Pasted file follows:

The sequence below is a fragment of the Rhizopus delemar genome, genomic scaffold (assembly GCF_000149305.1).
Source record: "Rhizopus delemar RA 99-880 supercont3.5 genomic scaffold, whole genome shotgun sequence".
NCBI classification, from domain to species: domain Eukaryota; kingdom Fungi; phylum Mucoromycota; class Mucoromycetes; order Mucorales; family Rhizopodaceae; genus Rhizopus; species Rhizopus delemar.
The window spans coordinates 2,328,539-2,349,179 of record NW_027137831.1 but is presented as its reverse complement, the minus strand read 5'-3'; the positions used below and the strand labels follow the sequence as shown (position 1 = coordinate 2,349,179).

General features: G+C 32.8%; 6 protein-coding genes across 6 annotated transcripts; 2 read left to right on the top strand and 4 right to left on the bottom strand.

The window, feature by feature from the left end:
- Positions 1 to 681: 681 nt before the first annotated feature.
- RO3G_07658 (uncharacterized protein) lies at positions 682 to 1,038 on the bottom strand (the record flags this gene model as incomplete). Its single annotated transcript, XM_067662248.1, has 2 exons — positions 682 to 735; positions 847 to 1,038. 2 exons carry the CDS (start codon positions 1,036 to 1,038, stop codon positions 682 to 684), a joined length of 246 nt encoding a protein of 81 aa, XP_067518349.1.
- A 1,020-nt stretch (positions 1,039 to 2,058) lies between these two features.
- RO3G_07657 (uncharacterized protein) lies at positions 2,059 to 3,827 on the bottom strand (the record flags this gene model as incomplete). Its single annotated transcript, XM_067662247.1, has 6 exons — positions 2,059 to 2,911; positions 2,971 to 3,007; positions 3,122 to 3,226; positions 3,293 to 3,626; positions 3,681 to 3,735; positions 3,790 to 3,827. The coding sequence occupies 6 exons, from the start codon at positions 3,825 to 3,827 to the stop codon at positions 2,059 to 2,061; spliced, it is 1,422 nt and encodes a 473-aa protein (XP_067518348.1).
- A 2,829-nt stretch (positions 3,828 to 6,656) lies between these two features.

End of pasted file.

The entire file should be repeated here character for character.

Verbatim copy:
The sequence below is a fragment of the Rhizopus delemar genome, genomic scaffold (assembly GCF_000149305.1).
Source record: "Rhizopus delemar RA 99-880 supercont3.5 genomic scaffold, whole genome shotgun sequence".
NCBI classification, from domain to species: domain Eukaryota; kingdom Fungi; phylum Mucoromycota; class Mucoromycetes; order Mucorales; family Rhizopodaceae; genus Rhizopus; species Rhizopus delemar.
The window spans coordinates 2,328,539-2,349,179 of record NW_027137831.1 but is presented as its reverse complement, the minus strand read 5'-3'; the positions used below and the strand labels follow the sequence as shown (position 1 = coordinate 2,349,179).

General features: G+C 32.8%; 6 protein-coding genes across 6 annotated transcripts; 2 read left to right on the top strand and 4 right to left on the bottom strand.

The window, feature by feature from the left end:
- Positions 1 to 681: 681 nt before the first annotated feature.
- RO3G_07658 (uncharacterized protein) lies at positions 682 to 1,038 on the bottom strand (the record flags this gene model as incomplete). Its single annotated transcript, XM_067662248.1, has 2 exons — positions 682 to 735; positions 847 to 1,038. 2 exons carry the CDS (start codon positions 1,036 to 1,038, stop codon positions 682 to 684), a joined length of 246 nt encoding a protein of 81 aa, XP_067518349.1.
- A 1,020-nt stretch (positions 1,039 to 2,058) lies between these two features.
- RO3G_07657 (uncharacterized protein) lies at positions 2,059 to 3,827 on the bottom strand (the record flags this gene model as incomplete). Its single annotated transcript, XM_067662247.1, has 6 exons — positions 2,059 to 2,911; positions 2,971 to 3,007; positions 3,122 to 3,226; positions 3,293 to 3,626; positions 3,681 to 3,735; positions 3,790 to 3,827. The coding sequence occupies 6 exons, from the start codon at positions 3,825 to 3,827 to the stop codon at positions 2,059 to 2,061; spliced, it is 1,422 nt and encodes a 473-aa protein (XP_067518348.1).
- A 2,829-nt stretch (positions 3,828 to 6,656) lies between these two features.